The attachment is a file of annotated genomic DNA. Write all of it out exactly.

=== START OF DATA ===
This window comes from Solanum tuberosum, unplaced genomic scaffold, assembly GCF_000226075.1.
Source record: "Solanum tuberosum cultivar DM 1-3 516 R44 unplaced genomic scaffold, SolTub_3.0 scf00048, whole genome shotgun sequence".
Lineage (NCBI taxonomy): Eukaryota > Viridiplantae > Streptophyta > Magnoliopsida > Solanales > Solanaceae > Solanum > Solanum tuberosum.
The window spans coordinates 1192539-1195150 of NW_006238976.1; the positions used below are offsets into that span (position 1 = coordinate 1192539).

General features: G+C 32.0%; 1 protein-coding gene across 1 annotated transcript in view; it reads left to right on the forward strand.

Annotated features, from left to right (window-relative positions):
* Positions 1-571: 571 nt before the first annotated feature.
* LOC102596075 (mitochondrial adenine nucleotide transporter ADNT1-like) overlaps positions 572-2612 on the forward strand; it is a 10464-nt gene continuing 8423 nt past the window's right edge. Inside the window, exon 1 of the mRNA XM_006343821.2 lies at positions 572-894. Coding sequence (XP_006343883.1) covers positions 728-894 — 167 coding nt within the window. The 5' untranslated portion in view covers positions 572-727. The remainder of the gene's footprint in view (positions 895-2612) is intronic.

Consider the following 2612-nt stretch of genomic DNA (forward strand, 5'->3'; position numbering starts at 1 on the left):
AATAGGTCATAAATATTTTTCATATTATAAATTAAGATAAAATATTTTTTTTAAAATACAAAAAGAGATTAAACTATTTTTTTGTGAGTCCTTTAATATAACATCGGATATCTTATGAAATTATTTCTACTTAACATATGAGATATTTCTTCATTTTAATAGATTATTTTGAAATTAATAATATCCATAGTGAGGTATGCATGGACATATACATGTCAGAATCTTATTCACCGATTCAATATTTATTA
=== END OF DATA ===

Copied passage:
This window comes from Solanum tuberosum, unplaced genomic scaffold, assembly GCF_000226075.1.
Source record: "Solanum tuberosum cultivar DM 1-3 516 R44 unplaced genomic scaffold, SolTub_3.0 scf00048, whole genome shotgun sequence".
Lineage (NCBI taxonomy): Eukaryota > Viridiplantae > Streptophyta > Magnoliopsida > Solanales > Solanaceae > Solanum > Solanum tuberosum.
The window spans coordinates 1192539-1195150 of NW_006238976.1; the positions used below are offsets into that span (position 1 = coordinate 1192539).

General features: G+C 32.0%; 1 protein-coding gene across 1 annotated transcript in view; it reads left to right on the forward strand.

Annotated features, from left to right (window-relative positions):
* Positions 1-571: 571 nt before the first annotated feature.
* LOC102596075 (mitochondrial adenine nucleotide transporter ADNT1-like) overlaps positions 572-2612 on the forward strand; it is a 10464-nt gene continuing 8423 nt past the window's right edge. Inside the window, exon 1 of the mRNA XM_006343821.2 lies at positions 572-894. Coding sequence (XP_006343883.1) covers positions 728-894 — 167 coding nt within the window. The 5' untranslated portion in view covers positions 572-727. The remainder of the gene's footprint in view (positions 895-2612) is intronic.

Consider the following 2612-nt stretch of genomic DNA (forward strand, 5'->3'; position numbering starts at 1 on the left):
AATAGGTCATAAATATTTTTCATATTATAAATTAAGATAAAATATTTTTTTTAAAATACAAAAAGAGATTAAACTATTTTTTTGTGAGTCCTTTAATATAACATCGGATATCTTATGAAATTATTTCTACTTAACATATGAGATATTTCTTCATTTTAATAGATTATTTTGAAATTAATAATATCCATAGTGAGGTATGCATGGACATATACATGTCAGAATCTTATTCACCGATTCAATATTTATTA